Screenshot of SOMA vision mixer

Compositing and mixing video in the browser

This blog post is the 4th part of our ongoing series working with the BBC Research & Development team. If you’re new to this project, you should start at the beginning!

BBC R&D logoLike all vision mixers, SOMA (Single Operator Mixing Application) has a “preview” and “transmission” monitor. Preview is used to see how different inputs will appear when composed together – in our case, a video input, a “lower third” graphic such as a caption which fades in and out, and finally a “DOG” such as a channel or event identifier shown in the top corner throughout a broadcast.

When switching between video feeds SOMA offers a fast cut between inputs or a slower mix between the two. As and when edit decisions are made, the resulting output is shown in the transmission monitor.

The problem with software

However, one difference with SOMA is that all the composition and mixing is simulated. SOMA is used to build a set of edit decisions which can be replayed later by a broadcast quality renderer. The transmission monitor is not just a view of the output after the effects have been applied as the actual rendering of the edit decisions hasn’t happened yet. The app needs to provide an accurate simulation of what the edit decision will look like.

The task of building this required breaking down how output is composed – during a mix both the old and new input sources are visible, so six inputs are required.

VideoContext to the rescue

Enter VideoContext, a video scheduling and compositing library created by BBC R&D. This allowed us to represent each monitor as a graph of nodes, with video nodes playing each input into transition nodes allowing mix and opacity to be varied over time, and a compositing node to bring everything together, all implemented using WebGL to offload video processing to the GPU.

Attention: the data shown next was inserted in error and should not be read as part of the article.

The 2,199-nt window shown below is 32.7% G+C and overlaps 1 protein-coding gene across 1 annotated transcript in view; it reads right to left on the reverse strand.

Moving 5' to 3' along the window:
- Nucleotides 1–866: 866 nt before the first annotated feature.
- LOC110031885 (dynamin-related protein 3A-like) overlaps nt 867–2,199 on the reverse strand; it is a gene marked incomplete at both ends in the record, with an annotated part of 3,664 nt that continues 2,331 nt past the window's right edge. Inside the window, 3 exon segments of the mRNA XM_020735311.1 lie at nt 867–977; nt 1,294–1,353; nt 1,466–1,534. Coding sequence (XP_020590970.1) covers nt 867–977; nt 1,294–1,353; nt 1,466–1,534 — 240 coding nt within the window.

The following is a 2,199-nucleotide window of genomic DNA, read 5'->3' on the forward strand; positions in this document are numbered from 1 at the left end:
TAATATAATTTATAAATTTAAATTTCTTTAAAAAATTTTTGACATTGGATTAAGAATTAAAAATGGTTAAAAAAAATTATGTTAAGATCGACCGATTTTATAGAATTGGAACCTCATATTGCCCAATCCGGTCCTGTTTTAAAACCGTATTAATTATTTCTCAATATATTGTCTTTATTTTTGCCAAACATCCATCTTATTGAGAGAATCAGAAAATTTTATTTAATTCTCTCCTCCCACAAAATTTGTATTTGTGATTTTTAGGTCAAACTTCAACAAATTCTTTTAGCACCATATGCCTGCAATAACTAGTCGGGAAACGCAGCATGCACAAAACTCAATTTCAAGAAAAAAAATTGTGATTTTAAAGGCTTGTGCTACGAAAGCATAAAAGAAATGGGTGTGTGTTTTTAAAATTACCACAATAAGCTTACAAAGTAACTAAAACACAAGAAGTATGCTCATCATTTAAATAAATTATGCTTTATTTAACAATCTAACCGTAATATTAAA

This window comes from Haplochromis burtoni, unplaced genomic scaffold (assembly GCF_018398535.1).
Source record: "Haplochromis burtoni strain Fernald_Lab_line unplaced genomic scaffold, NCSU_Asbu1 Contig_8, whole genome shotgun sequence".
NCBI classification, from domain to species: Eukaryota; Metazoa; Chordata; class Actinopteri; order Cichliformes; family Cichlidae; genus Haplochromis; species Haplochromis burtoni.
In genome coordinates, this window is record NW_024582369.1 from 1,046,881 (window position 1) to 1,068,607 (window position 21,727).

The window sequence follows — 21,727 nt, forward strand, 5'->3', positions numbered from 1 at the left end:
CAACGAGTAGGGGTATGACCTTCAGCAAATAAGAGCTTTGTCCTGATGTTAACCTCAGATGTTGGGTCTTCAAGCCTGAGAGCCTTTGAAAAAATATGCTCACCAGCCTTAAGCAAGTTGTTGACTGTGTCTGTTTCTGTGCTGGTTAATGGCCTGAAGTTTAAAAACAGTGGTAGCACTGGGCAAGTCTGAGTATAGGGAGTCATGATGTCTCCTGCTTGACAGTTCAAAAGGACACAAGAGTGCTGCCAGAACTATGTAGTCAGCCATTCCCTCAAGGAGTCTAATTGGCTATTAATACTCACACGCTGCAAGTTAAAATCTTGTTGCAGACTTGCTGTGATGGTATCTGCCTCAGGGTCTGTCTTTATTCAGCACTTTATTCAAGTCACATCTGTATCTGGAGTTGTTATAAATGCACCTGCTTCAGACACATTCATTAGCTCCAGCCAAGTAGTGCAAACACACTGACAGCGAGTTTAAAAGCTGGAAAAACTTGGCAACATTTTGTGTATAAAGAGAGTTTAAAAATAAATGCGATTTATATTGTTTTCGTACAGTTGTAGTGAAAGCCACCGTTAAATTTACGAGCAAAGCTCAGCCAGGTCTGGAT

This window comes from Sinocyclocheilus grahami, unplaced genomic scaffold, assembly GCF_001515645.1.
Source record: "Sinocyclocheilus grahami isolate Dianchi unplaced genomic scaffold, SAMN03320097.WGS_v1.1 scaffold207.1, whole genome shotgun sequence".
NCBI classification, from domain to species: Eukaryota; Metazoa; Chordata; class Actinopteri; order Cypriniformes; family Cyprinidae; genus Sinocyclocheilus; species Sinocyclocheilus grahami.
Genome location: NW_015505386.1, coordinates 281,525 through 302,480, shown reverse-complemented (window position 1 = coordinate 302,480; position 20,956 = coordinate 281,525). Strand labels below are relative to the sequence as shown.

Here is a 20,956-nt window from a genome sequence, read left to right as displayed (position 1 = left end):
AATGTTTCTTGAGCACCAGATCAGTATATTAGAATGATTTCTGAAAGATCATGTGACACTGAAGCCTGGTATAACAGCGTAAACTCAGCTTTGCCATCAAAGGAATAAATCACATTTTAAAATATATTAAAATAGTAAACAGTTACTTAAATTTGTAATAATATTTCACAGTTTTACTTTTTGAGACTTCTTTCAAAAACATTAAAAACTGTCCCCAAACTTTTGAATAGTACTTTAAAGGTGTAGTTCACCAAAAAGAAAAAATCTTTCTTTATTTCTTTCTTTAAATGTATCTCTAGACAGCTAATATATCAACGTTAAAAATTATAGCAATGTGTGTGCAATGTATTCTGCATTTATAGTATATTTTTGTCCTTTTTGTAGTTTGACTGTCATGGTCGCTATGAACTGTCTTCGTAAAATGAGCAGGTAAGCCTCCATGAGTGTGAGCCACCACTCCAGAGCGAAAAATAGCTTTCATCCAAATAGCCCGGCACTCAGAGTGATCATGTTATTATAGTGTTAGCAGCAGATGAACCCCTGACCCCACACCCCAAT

The flexible nature of this library allowed us to plug in our own WebGL scripts to cut the lower third and DOG graphics out using chroma-keying (where a particular colour is declared to be transparent – normally green), and with a small patch to allow VideoContext to use streaming video we were off and going.

Devils in the details

The fiddly details of how edits work were as fiddly as expected: tracking the mix between two video inputs versus the opacity of two overlays appeared to be similar problems but required different solutions. The nature of the VideoContext graph meant we also had to keep track of which node was current rather than always connecting the current input to the same node. We put a lot of unit tests around this to ensure it works as it should now and in future.

By comparison a seemingly tricky problem of what to do if a new edit decision was made while a mix was in progress was just a case of swapping out the new input, to avoid the old input reappearing unexpectedly.

QA testing revealed a subtler problem that when switching to a new input the video takes a few tens of milliseconds to start. Cutting immediately causes a distracting flicker as a couple of blank frames are rendered – waiting until the video is ready adds a slight delay but this is significantly less distracting.

Later in the project a new requirement emerged to re-frame videos within the application and the decision to use VideoContext paid off as we could add an effect node into the graph to crop and scale the video input before mixing.

And finally

VideoContext made the mixing and compositing operations a lot easier than they would have been otherwise. Towards the end we even added an image source (for paused VTs) using the new experimental Chrome feature captureStream, and that worked really well.

After making it all work the obvious point of possible concern is performance, and overall it works pretty well.  We needed to have half-a-dozen or so VideoContexts running at once and this was effective on a powerful machine.  Many more and the computer really starts struggling.

Even a few years ago attempting this in the browser would have been madness, so its great to see such a lot of progress in something so challenging, and opening up a whole new range of software to work in the browser!

Read part 5 of this project with BBC R&D where Developer Alex Holmes talks about Taming async with FRP and RxJS.